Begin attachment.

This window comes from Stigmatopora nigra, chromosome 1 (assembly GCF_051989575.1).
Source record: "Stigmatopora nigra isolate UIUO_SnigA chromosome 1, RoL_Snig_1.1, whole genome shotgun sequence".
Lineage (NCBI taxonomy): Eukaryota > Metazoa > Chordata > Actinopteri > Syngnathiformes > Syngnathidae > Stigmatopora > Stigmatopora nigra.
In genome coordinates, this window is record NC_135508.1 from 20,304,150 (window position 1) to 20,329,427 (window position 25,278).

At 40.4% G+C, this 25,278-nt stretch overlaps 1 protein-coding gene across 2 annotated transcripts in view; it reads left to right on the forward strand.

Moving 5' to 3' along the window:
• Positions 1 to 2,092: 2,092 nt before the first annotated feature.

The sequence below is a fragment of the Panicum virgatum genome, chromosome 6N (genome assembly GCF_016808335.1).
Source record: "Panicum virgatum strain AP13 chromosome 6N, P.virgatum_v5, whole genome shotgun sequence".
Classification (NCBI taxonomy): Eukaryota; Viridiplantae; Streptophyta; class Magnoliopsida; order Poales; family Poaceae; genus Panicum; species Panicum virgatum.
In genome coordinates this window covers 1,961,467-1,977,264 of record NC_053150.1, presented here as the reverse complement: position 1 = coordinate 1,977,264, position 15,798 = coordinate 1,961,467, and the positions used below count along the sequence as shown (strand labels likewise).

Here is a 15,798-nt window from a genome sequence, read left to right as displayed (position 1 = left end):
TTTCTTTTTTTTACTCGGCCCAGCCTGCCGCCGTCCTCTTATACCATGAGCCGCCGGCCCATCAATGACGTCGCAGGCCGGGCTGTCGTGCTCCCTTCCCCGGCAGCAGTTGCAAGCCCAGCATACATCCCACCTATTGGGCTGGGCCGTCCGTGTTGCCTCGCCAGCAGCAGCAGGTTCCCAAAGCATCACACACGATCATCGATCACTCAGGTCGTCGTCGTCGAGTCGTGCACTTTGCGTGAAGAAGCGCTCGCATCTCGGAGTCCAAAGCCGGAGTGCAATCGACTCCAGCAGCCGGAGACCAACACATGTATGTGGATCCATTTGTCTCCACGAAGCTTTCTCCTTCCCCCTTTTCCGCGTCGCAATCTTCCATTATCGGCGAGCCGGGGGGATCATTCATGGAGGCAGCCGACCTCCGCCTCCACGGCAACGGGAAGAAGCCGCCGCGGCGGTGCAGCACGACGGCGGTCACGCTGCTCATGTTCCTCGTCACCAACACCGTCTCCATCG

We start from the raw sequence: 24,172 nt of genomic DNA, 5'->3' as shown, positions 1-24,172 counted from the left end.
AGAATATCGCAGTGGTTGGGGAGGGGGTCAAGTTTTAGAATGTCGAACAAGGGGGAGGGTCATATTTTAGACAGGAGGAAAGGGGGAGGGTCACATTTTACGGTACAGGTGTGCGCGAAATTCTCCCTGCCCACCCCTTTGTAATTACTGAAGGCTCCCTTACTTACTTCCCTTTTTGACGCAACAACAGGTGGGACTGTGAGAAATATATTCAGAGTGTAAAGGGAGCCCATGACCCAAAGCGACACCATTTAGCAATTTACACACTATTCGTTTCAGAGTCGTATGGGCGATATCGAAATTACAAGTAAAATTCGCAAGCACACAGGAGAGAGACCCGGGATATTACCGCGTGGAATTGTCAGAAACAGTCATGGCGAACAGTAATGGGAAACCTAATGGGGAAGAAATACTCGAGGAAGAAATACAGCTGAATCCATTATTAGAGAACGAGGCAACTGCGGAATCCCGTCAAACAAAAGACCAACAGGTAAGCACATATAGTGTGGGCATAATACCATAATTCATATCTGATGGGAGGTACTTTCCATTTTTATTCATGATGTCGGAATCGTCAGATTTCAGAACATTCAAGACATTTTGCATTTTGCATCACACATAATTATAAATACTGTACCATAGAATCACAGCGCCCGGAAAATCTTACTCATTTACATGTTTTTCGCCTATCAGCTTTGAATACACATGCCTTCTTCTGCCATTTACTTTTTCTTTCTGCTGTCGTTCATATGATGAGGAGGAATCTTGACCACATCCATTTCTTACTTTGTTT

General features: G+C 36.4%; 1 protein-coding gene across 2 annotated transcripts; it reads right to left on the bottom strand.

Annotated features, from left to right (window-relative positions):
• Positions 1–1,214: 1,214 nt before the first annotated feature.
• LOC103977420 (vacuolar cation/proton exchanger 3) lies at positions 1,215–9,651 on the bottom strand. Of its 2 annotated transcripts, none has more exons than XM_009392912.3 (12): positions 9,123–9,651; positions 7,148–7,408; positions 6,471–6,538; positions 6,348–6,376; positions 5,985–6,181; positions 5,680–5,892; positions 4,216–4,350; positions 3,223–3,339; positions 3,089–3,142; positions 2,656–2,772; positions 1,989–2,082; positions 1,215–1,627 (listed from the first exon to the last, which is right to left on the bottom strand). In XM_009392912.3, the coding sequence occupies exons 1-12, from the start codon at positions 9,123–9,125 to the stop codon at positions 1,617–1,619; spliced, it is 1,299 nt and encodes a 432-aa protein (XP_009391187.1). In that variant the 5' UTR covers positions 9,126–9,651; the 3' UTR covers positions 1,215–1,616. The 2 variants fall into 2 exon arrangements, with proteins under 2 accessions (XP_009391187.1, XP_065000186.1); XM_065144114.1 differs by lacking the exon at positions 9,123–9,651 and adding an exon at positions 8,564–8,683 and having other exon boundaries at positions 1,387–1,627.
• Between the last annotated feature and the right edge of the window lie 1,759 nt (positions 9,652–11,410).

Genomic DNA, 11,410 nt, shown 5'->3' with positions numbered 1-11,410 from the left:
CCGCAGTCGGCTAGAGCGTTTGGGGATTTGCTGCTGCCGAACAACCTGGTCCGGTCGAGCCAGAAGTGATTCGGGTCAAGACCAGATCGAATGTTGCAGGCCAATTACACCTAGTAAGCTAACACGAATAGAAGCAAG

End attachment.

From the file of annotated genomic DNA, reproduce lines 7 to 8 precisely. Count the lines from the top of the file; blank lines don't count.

• Positions 1 to 2,092: 2,092 nt before the first annotated feature.

The sequence below is a fragment of the Panicum virgatum genome, chromosome 6N (genome assembly GCF_016808335.1).